AFGE urges telework expansion amid coronavirus spread

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The American Federation of Government Employees is asking the Office of Personnel Management to extend telework to any federal employee capable of working remotely, in light of the spread of coronavirus.

Everett Kelley, who was sworn in as AFGE's national president earlier this week, asked OPM Director Dale Cabaniss to allow telework governmentwide, "regardless of any specific agency action that may have limited telework for other reasons."

As of March 6, there are three known cases of COVID-19 in the national capital region, which is the workplace of about 350,000 federal employees.

“The federal workforce has significant experience with telework, and it could be utilized much more extensively should the coronavirus crisis become more widespread," Rep. Carolyn Maloney (D-N.Y.), the chairwoman of the House Committee on Oversight and Reform told FCW in an emailed statement. "While the Trump Administration has rolled back telework options over the past few years, our committee has been exploring legislation to make telework more effective and efficient. Obviously, classified and other secure facilities will need to maintain a strong presence, and telework simply may not be an option for all of those programs, in which case our military and civilian agencies need to have robust plans in place to maintain continuity of operations at all times.”

Separately, a group of Senate Democrats urged Cabaniss to assure federal employees and contractors that they won't face any discipline or adverse employment actions for following guidance from the Centers for Disease Control and Prevention on when to stay home from work.

The senators, including capital-area members Mark Warner (D-Va.), Tim Kaine (D-Va.), Benjamin Cardin (D-Md.) and Chris Van Hollen (D-Md.) urged Cabaniss in a March 6 letter to instruct agencies to "take a generous and public health-facing position on expanding telework availability before agencies need to implement their [continuity of operations] plans and approving unscheduled leave when federal employees and contractors are unable to work due to their own illness or that of a loved one."

The lawmakers also said that they are worried that "OPM's guidance to date does not demonstrate to our nation's hardworking public servants that the federal government is prioritizing their health, well-being and economic security."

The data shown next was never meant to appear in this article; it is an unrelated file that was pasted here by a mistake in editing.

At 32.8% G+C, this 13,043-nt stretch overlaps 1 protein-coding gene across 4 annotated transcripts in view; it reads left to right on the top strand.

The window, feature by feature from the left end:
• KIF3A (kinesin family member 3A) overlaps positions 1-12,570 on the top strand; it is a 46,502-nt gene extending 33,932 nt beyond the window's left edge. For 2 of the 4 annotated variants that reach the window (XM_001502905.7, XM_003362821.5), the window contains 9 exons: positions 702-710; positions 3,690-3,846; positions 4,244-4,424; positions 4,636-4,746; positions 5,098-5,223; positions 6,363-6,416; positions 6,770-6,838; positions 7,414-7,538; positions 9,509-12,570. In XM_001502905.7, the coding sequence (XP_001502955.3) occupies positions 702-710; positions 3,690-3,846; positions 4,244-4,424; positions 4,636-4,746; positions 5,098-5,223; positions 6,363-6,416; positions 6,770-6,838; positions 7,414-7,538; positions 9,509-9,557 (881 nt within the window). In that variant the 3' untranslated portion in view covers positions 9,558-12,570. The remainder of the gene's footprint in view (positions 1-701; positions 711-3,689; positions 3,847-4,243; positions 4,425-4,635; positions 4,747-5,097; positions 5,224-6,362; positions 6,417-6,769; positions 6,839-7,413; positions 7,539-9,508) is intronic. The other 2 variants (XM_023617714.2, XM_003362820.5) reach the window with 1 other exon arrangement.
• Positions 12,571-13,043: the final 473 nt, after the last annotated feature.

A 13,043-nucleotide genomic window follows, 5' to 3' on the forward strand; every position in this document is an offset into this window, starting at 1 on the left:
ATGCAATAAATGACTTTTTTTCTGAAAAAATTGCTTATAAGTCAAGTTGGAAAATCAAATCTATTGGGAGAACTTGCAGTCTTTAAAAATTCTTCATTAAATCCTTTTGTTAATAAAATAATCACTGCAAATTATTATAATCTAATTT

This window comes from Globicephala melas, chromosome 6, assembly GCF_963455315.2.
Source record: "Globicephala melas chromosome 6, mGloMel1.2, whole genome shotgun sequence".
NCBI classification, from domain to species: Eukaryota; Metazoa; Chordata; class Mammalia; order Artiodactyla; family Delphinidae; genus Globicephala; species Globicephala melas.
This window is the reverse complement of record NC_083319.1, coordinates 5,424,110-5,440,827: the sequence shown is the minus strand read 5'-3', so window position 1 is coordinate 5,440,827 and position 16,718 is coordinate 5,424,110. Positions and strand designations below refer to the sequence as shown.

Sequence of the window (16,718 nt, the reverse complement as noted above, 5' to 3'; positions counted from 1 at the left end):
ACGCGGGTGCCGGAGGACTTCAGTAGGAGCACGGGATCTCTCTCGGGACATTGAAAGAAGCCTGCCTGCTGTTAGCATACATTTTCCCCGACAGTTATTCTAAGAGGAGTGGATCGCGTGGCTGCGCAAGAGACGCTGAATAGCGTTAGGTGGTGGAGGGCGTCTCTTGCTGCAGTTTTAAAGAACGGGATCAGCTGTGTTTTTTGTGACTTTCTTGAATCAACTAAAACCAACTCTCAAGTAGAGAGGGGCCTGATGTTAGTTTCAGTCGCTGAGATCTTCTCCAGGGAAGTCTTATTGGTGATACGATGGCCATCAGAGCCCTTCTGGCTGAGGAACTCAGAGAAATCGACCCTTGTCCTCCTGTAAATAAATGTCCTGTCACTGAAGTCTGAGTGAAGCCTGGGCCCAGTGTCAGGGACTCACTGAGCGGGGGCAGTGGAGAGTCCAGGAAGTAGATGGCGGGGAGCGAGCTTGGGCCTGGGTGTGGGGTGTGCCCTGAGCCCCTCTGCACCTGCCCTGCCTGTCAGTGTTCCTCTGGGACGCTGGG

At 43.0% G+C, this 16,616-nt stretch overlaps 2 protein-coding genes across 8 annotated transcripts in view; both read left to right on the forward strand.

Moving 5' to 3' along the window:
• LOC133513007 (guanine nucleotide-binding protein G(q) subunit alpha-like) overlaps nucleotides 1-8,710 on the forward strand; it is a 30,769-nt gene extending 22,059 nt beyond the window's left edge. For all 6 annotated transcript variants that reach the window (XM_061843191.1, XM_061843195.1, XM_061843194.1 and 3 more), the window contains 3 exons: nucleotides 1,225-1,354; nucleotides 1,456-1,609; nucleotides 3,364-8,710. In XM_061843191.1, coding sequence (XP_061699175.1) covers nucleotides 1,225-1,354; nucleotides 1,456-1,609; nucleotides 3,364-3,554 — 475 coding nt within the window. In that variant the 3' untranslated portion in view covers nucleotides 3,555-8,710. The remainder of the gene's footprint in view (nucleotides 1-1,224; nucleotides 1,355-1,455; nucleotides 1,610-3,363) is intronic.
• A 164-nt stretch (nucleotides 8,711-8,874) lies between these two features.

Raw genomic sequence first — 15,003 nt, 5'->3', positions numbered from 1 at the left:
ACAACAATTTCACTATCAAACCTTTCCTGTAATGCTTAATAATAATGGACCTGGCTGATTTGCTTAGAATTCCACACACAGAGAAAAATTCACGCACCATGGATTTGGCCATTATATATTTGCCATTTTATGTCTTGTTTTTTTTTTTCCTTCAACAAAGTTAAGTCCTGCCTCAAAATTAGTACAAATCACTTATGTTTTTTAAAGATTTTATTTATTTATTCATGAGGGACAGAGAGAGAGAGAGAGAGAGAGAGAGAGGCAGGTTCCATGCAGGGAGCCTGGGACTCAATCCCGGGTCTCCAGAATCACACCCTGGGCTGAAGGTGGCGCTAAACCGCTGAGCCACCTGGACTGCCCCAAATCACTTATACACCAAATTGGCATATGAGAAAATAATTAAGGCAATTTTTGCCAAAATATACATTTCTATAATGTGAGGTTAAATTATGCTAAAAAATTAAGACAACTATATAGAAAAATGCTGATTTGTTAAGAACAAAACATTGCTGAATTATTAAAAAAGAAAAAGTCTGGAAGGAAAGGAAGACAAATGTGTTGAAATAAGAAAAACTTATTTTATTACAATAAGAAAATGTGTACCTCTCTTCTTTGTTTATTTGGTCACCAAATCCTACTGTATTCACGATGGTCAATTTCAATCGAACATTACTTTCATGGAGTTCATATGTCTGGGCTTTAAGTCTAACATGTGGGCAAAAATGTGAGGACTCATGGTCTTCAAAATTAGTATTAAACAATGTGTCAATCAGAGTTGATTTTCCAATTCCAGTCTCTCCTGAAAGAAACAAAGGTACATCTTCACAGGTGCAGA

OPM issued preliminary guidance for federal agency heads on March 3, reminding leaders that continuity of operation plans are required to provide for telework, that "as many employees as possible" should be telework ready and that any emergency plans "shall supersede" existing telework policies.

Telework, which flourished under the Obama administration, has been subject to new restrictions under President Donald Trump, and in some cases it has been rolled back as part of collective bargaining agreements. The Social Security Administration, the Departments of Agriculture, Education, Interior and component agencies at the Departments of Commerce and Health and Human Services have all seen telework agreements pared back in recent years.

A Government Accountability Office report from February 2017, based on data and responses from Obama-era telework policies, found that OPM needed to do more to validate telework data it received from agencies and that agencies lagged in revisiting eligibility for employees as telework programs matured.

Federal employees exposed to COVID-19

Separately, AFGE contacted the heads of the House and Senate Armed Services and general oversight committees to alert them to concerns about federal employees at Veterans Health Administration facilities, military bases and others who may have been exposed to coronavirus on the job.

Returning American travelers at high risk have been quarantined at military sites, and a VA facility in Palo Alto, Calif., is caring for a veteran with COVID-19.

In the letter to lawmakers, Kelley noted that while VA is tasked with taking a role in national health emergencies -- the agency's so-called fourth mission -- the Defense Department is not funded or staffed to participate in such crises.

"We are concerned not only about the diversion of resources and risk to the health of civilian and military employees, but also to their ability to carry out their national security mission as this health risk is introduced to the installations," Kelley wrote. In the letter he urged the help of lawmakers in securing meetings with DOD, VA and other agency leaders to make sure that federal employees are provided needed training and protective gear as needed.

At a House Veterans Affairs Committee hearing earlier this week, the panel's chairman, Rep. Mark Takano (D-Calif.) urged senior leaders to "look carefully at how we prepare for an impending public health crisis."

About the Author

Adam Mazmanian is executive editor of FCW.

Before joining the editing team, Mazmanian was an FCW staff writer covering Congress, government-wide technology policy and the Department of Veterans Affairs. Prior to joining FCW, Mazmanian was technology correspondent for National Journal and served in a variety of editorial roles at B2B news service SmartBrief. Mazmanian has contributed reviews and articles to the Washington Post, the Washington City Paper, Newsday, New York Press, Architect Magazine and other publications.

Click here for previous articles by Mazmanian. Connect with him on Twitter at @thisismaz.


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